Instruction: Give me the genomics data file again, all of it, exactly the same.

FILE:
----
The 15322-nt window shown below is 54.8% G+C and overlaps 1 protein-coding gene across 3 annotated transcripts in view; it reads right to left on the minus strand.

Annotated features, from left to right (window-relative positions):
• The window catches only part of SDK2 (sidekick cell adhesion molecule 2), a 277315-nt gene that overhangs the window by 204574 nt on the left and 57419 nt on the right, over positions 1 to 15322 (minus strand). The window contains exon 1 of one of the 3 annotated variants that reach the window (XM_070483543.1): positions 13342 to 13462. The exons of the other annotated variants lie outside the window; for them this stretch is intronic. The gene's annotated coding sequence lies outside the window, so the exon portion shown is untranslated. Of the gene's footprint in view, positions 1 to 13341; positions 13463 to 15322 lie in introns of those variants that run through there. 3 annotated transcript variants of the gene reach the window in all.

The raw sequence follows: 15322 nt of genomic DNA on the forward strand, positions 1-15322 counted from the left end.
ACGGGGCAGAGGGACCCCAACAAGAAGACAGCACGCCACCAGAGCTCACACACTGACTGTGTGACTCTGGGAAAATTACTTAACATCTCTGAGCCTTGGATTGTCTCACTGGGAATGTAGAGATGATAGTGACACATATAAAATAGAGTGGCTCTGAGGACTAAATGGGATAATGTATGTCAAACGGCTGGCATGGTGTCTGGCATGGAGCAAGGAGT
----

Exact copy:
The 15322-nt window shown below is 54.8% G+C and overlaps 1 protein-coding gene across 3 annotated transcripts in view; it reads right to left on the minus strand.

Annotated features, from left to right (window-relative positions):
• The window catches only part of SDK2 (sidekick cell adhesion molecule 2), a 277315-nt gene that overhangs the window by 204574 nt on the left and 57419 nt on the right, over positions 1 to 15322 (minus strand). The window contains exon 1 of one of the 3 annotated variants that reach the window (XM_070483543.1): positions 13342 to 13462. The exons of the other annotated variants lie outside the window; for them this stretch is intronic. The gene's annotated coding sequence lies outside the window, so the exon portion shown is untranslated. Of the gene's footprint in view, positions 1 to 13341; positions 13463 to 15322 lie in introns of those variants that run through there. 3 annotated transcript variants of the gene reach the window in all.

The raw sequence follows: 15322 nt of genomic DNA on the forward strand, positions 1-15322 counted from the left end.
ACGGGGCAGAGGGACCCCAACAAGAAGACAGCACGCCACCAGAGCTCACACACTGACTGTGTGACTCTGGGAAAATTACTTAACATCTCTGAGCCTTGGATTGTCTCACTGGGAATGTAGAGATGATAGTGACACATATAAAATAGAGTGGCTCTGAGGACTAAATGGGATAATGTATGTCAAACGGCTGGCATGGTGTCTGGCATGGAGCAAGGAGT